- How much do I want to pay to save weight? “Losing pounds is cheap; losing ounces is expensive.” I have and use silnylon shelters. Even if I was out for months at a time again, when you are sub-10 lbs in base pack weight already, a Snickers bar or two worth of weight is not on the radar for me.
- I am peaking at how much gear I have and want to own. I still think I have too much in my opinion, but how much equipment do I need overall? Do I need a collection of multiple sub-1lb packs?
- I never really was into having THE lightest pack. Good enough to know I have a light pack that works well for me. A bonus is that what I happen to use does not weigh much. I’ll leave the labels to others.
- And, to be frank, though I am in pretty good shape…losing the 10 lbs extra on my body is going to be more efficient than shaving a few ounces on my gear. 😉
Just to emphasize again, I am not saying I have given up on caring about what I carry. Far from it.
When I needed a larger pack for the activities above, the ULA Catalyst was purchased because of its capacity and being lightweight for what it does. When I had to finally retire a sleeping bag, I went with a quilt because it is lighter and does what I need it do for three-season backpacking.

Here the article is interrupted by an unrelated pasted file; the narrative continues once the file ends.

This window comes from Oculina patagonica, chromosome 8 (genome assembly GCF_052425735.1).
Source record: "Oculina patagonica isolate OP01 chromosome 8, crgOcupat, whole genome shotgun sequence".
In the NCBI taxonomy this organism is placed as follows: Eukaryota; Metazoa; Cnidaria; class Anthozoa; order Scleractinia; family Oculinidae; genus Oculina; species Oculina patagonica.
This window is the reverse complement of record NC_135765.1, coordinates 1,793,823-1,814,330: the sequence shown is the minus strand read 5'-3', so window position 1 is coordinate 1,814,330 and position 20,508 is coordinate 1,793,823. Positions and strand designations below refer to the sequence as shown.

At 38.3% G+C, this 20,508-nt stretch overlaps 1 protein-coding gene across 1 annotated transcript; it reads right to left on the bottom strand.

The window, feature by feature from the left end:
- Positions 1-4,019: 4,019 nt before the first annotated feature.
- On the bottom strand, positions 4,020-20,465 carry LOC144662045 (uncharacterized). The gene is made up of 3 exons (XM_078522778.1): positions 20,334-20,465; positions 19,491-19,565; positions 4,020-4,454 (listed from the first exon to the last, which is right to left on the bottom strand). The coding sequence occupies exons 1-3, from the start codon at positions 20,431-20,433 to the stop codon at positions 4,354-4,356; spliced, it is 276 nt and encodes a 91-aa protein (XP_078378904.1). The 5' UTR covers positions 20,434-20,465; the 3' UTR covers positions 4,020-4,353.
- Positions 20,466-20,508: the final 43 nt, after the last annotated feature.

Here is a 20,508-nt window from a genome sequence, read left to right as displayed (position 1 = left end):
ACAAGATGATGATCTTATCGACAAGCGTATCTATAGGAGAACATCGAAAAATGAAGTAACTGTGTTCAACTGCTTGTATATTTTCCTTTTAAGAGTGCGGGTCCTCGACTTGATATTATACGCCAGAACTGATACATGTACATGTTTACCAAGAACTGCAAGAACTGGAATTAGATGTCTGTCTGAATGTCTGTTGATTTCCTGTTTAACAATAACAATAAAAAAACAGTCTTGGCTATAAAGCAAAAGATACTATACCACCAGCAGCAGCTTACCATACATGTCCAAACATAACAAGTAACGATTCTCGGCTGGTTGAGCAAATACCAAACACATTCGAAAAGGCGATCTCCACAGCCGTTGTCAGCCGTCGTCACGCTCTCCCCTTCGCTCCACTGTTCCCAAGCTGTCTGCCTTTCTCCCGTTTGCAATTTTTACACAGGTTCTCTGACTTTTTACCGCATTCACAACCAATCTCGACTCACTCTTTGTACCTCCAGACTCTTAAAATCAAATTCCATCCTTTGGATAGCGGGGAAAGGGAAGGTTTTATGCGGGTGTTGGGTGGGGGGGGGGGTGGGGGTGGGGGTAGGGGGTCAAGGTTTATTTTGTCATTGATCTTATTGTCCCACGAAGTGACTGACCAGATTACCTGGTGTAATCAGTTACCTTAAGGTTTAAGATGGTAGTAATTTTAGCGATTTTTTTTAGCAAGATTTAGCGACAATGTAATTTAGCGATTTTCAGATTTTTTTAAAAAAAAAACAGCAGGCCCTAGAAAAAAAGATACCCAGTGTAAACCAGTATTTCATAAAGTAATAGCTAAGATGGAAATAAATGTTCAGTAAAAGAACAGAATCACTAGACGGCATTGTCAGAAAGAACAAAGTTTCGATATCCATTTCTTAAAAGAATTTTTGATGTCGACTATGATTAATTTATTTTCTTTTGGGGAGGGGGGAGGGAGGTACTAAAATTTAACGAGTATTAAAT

I just don’t obsess over the absolute lightest gear I use a pack that is slightly heavier than the lightest models of packs offered. I go off-trail and scramble enough that the lightest pack would not have fit my needs. And I really don’t want two packs (one for off-trail travel, one for on-trail). In a similar vein, the weight of one type sunglasses vs another is something I have never done. Nor I ever will.
Having said all that, it is still good to know the weight of gear in some cases:
- The traditional weight categories serve as useful benchmarks.
- Twenty pounds or less is considered lightweight
- Ten pounds or less is ultralight
- Five pounds or less is considered super ultralight
But these are just benchmarks…and not the goal itself.
- For someone transitioning from traditional to lighter weight backpacking, the gear weight should be known. Weigh everything! It is very easy for a person starting out to put in gear that “doesn’t weigh much” and next thing a person knows, they have 30+ lbs of gear that “doesn’t weigh much.”
- As experience is gained, a person gets a better feel for the trade-offs in terms of weight, comfort, functionality. The weight serves as useful baseline for this purpose.
- Knowing the weight lets you know the limitations of the gear. If I am doing an off-trail bushwhack, I’ll take a heavier rain jacket. On-trail? DriDucks. I know the lighter weight DriDucks works for on-trail and not as well as off-trail.
However, I find after a certain point you just know what works and what doesn’t.
Knowing which brand of medium-sized 100 wt fleece is lighter is not quite as important. Knowing that a 200 wt fleece is heavier and bulkier than a 100wt fleece IS important.
The takeaway from all of is that my pack weight for three-seasons may be ultra-light…it just ain’t ultra-precise anymore. 🙂 And that line of thought applies to pretty much all my gear.
And I’m OK with that.